Spinal cord dysfunction after COVID-19 infection

Gianluca Sampogna, Noemi Tessitore, Tatiana Bianconi, Alessandra Leo, Michele Zarbo, Emanuele Montanari, Michele Spinelli

Research output: Contribution to journalArticlepeer-review

Abstract

Introduction: We observed individuals affected by spinal cord dysfunction (SCD) after coronavirus disease 2019 (COVID-19). The aim of our report is to provide our initial experience with individuals experiencing SCD after COVID-19 in a referral center in Northern Italy, from February 21 to July 15, 2020. Case presentation: We report on three men with SCD after COVID-19. Case 1, aged 69 years, experienced T10 AIS B paraplegia upon awakening due to spinal cord ischemia from T8 to conus medullaris, besides diffuse thromboses, 27 days after the onset of COVID-19 symptoms. Case 2, aged 56 years, reported progressive cervicalgia 29 days after COVID-19 onset associated with C3 AIS C tetraplegia. Magnetic resonance imaging (MRI) revealed a C4–C6 spinal epidural abscess (SEA) requiring a C3–C4 left hemilaminectomy. Case 3, aged 48 years, reported backache together with lower limb muscle weakness on day 16 after being diagnosed with COVID-19. Exam revealed T2 AIS A paraplegia and an MRI showed a T1–T7 SEA. He underwent a T3–T4 laminectomy. Prior to SCD, all three individuals suffered from respiratory failure due to COVID-19, required mechanical ventilation, had cardiovascular risk factors, experienced lymphopenia, and received tocilizumab (TCZ). Discussion: To our knowledge, this is the first report of SCD after COVID-19. Based on our experience, we did not observe a direct viral infection, but there were two different etiologies. In Case 1, the individual developed spinal cord ischemia, whereas in Cases 2 and 3 SEAs were likely related to the use of TCZ used to treat COVID-19.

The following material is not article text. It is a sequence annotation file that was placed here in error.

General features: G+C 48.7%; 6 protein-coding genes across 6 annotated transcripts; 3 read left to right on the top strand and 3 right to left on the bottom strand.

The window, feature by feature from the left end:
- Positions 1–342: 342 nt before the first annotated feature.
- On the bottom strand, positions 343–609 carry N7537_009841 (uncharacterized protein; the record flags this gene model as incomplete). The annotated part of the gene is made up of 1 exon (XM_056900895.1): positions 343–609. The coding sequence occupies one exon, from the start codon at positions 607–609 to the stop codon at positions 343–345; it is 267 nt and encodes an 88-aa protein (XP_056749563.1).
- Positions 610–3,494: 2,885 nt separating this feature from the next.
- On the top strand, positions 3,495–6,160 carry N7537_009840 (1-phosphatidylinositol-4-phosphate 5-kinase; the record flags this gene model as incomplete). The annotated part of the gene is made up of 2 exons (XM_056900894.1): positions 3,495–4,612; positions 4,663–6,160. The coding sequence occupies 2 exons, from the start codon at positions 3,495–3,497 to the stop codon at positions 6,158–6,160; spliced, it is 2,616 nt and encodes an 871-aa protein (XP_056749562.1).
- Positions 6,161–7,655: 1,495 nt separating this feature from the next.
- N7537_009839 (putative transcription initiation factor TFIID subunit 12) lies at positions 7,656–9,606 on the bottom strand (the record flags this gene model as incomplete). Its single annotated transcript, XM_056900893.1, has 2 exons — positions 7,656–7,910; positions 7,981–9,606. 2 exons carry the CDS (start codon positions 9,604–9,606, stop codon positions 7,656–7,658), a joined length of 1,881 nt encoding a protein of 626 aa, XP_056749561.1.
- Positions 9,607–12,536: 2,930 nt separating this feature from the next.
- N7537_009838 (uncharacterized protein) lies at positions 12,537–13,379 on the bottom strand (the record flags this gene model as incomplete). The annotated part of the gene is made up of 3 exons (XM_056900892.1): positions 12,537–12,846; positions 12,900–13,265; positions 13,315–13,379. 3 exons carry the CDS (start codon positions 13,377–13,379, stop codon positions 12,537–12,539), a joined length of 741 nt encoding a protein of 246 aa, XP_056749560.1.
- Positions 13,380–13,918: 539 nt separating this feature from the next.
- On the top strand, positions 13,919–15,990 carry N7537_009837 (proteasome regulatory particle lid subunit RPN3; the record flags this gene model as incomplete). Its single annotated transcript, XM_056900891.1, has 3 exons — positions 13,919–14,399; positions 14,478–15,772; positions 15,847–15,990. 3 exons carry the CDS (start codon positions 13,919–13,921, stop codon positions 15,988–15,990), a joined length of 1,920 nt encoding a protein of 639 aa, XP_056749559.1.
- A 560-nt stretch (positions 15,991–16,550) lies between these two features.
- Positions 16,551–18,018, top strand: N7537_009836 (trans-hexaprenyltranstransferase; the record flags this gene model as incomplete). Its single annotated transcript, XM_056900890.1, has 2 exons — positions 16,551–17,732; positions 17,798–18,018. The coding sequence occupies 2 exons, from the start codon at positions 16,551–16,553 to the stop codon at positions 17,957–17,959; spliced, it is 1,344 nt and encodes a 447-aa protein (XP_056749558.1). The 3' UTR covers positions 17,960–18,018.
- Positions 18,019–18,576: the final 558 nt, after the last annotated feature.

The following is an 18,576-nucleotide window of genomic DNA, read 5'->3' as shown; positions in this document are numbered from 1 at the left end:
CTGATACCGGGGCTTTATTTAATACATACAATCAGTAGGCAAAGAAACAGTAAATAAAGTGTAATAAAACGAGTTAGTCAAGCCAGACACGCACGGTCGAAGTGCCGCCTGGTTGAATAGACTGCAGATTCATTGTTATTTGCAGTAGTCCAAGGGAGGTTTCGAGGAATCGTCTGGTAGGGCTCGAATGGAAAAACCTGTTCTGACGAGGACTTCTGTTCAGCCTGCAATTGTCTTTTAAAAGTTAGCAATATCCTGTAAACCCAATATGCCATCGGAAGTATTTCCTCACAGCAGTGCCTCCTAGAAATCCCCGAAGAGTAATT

Original languageEnglish
Article number92
JournalSpinal cord series and cases
Volume6
Issue number1
DOIs
Publication statusPublished - Dec 1 2020

ASJC Scopus subject areas

  • Clinical Neurology
  • Neurology

Fingerprint

Dive into the research topics of 'Spinal cord dysfunction after COVID-19 infection'. Together they form a unique fingerprint.

Cite this